Study explores discrimination, stress and coping methods of African American men
The shooting of unarmed Michael Brown in August 2014 by white police officer Darren Wilson has served as a touchpoint for a passionate discussion about race relations and police tactics in America. But how has it impacted residents of the region outside of spotlight of national and international media?
A new study by Darrell Hudson, assistant professor at the Brown School at Washington University in St. Louis, delves into the discrimination felt by African American men in St. Louis, the stress it causes them and the coping methods they use to alleviate that stress.
"I think it's clear from this study that we need to develop and implement support groups for these men to help relieve some of the stress and anxiety they are dealing with," Hudson said.
The paper, "Racism?!?. . . Just Look at Our Neighborhoods": Views on Racial Discrimination and Coping Among African American Men in Saint Louis," was published this month in the Journal of Men's Studies.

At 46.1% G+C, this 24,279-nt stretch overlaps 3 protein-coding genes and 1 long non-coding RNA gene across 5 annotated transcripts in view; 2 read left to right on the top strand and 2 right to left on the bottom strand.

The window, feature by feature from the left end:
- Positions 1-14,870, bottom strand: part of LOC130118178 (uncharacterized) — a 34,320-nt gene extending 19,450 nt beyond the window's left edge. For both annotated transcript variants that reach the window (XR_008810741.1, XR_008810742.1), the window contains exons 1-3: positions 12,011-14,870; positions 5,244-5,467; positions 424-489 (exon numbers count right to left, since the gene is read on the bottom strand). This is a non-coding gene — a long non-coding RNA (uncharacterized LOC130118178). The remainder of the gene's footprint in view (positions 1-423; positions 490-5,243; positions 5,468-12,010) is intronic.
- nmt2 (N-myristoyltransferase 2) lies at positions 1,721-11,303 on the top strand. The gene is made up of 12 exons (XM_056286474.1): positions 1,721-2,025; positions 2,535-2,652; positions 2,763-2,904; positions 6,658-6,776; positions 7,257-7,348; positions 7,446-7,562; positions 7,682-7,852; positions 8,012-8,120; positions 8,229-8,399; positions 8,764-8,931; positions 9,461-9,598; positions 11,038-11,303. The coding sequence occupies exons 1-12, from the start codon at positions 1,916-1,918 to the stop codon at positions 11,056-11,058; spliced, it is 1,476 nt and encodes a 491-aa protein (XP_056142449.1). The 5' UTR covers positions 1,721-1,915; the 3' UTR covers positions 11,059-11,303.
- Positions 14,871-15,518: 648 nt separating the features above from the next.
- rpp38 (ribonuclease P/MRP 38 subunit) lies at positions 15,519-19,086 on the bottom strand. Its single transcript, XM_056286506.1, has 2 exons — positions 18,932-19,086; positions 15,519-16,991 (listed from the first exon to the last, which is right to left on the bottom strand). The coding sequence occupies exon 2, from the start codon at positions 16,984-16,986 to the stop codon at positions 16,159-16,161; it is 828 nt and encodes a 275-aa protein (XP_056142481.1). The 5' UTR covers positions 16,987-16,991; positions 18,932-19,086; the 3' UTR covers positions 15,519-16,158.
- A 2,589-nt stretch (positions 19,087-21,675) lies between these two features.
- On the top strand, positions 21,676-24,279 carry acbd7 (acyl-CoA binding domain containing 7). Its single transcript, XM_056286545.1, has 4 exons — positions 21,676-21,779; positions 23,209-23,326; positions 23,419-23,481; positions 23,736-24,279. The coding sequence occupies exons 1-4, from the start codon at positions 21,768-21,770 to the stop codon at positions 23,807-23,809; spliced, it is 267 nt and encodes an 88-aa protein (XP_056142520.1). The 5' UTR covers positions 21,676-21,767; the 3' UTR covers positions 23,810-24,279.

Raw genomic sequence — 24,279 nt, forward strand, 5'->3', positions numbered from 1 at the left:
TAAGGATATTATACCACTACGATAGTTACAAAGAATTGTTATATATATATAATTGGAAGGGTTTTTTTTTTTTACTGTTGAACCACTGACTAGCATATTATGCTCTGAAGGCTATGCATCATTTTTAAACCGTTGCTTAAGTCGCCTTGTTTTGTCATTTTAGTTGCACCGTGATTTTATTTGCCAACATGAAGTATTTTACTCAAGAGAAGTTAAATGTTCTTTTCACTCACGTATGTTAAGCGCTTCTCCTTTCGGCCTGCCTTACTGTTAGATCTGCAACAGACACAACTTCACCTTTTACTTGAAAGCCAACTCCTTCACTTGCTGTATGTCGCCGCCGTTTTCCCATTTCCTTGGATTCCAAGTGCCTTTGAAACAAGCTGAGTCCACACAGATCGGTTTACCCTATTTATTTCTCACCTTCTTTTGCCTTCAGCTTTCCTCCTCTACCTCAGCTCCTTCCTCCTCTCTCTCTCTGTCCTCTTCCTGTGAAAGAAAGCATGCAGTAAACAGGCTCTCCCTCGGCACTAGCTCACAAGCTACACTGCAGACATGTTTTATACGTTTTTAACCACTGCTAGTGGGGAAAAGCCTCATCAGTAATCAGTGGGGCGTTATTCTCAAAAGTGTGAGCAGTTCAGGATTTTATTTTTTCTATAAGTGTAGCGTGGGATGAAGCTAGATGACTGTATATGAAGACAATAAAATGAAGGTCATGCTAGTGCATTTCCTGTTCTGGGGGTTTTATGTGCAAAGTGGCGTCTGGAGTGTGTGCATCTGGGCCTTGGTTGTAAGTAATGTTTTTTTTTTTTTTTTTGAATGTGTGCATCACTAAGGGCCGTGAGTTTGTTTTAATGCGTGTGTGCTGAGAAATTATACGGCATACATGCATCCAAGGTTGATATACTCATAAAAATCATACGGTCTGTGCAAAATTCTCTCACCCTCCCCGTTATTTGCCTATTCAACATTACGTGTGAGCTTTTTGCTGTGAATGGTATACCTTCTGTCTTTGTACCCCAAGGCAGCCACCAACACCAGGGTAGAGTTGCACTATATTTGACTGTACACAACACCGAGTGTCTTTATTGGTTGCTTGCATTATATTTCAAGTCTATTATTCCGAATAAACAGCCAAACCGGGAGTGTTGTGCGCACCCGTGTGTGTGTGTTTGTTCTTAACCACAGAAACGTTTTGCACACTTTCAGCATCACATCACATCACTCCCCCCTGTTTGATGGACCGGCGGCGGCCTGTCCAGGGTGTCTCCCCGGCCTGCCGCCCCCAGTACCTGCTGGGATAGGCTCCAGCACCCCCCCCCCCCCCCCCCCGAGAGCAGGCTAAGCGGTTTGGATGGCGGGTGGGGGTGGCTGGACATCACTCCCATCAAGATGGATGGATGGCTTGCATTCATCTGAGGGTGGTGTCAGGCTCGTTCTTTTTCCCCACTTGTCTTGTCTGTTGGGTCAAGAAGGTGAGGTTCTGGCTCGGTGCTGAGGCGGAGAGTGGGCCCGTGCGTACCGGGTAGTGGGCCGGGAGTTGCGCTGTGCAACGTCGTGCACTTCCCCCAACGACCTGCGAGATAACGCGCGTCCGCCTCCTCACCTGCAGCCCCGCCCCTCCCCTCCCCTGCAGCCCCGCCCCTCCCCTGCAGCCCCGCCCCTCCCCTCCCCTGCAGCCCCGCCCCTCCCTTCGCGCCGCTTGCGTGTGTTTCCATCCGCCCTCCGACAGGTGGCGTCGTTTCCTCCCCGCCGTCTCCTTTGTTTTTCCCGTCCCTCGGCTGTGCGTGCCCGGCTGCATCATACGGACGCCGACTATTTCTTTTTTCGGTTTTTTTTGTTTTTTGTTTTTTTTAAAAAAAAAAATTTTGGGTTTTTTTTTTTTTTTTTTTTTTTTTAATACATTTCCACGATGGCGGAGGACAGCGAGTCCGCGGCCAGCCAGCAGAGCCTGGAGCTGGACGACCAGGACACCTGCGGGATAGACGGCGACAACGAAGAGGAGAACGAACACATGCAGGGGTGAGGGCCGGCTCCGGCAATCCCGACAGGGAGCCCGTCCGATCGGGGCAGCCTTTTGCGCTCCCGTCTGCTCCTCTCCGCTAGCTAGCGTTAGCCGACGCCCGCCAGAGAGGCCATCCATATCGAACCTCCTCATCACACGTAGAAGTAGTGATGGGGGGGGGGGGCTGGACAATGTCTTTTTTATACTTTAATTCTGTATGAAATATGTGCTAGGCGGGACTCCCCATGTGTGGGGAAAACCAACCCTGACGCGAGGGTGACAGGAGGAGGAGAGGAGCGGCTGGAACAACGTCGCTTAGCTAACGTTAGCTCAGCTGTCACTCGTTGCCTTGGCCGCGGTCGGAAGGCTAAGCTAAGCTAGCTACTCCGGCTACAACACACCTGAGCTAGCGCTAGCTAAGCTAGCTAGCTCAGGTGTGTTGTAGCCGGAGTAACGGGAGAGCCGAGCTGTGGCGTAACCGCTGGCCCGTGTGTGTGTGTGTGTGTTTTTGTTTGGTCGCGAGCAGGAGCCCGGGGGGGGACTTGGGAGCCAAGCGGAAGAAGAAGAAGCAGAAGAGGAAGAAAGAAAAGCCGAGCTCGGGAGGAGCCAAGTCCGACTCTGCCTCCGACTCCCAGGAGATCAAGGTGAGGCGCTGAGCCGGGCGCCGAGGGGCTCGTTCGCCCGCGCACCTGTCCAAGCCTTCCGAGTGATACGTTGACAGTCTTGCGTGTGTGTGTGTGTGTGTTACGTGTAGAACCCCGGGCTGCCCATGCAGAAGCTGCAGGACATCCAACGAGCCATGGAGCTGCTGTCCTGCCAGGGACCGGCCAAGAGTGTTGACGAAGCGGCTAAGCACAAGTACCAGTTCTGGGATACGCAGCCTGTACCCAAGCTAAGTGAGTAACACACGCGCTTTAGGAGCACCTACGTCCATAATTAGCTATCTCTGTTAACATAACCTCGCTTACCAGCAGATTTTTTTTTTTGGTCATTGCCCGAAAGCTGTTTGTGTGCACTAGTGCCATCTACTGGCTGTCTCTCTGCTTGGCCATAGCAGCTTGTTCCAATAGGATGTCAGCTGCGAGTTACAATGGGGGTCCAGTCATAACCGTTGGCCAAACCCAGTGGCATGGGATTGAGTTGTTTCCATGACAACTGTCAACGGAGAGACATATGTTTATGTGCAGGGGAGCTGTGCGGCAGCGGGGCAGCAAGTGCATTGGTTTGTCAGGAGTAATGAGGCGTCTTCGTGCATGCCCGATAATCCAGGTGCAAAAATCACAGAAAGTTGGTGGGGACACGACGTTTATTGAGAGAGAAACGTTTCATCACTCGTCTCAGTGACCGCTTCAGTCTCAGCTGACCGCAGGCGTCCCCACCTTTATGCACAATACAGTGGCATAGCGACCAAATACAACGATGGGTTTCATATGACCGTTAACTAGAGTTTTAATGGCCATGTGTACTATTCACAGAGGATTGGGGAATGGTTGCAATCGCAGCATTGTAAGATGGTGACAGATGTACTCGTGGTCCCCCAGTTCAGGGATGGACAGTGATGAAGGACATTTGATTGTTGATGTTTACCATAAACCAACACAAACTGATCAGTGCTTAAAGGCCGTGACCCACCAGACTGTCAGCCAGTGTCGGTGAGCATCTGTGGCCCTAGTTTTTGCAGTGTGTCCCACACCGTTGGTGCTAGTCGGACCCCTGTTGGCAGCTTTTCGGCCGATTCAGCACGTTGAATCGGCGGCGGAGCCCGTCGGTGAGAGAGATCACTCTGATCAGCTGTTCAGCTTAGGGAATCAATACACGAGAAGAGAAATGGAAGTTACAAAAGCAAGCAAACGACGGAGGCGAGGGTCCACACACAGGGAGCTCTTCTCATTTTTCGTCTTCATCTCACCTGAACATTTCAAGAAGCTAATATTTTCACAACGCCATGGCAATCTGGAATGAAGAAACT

Hudson conducted a focus group study of African American men in St. Louis to discuss issues they faced on a daily basis. The focus groups took place in the days preceding and following Brown's death.
Though numerous stress-related patterns and issues were talked about, racial discrimination and structural racism emerged as pervasive themes among the group.
"I think the events in Ferguson really underscored a need to better understand the challenges and stressors facing African American men," Hudson said.
"The effects of that stress—particularly race-related stress—are posing serious threats to the mental and physical health of African American men," Hudson said. "The findings from this study revealed a unique snapshot of what is occurring in the Ferguson region regarding perceptions of discrimination, unequal access to resources and opportunities, along with poor community–police relationships, all of which have coalesced and ignited unrest in the St. Louis region and across the country."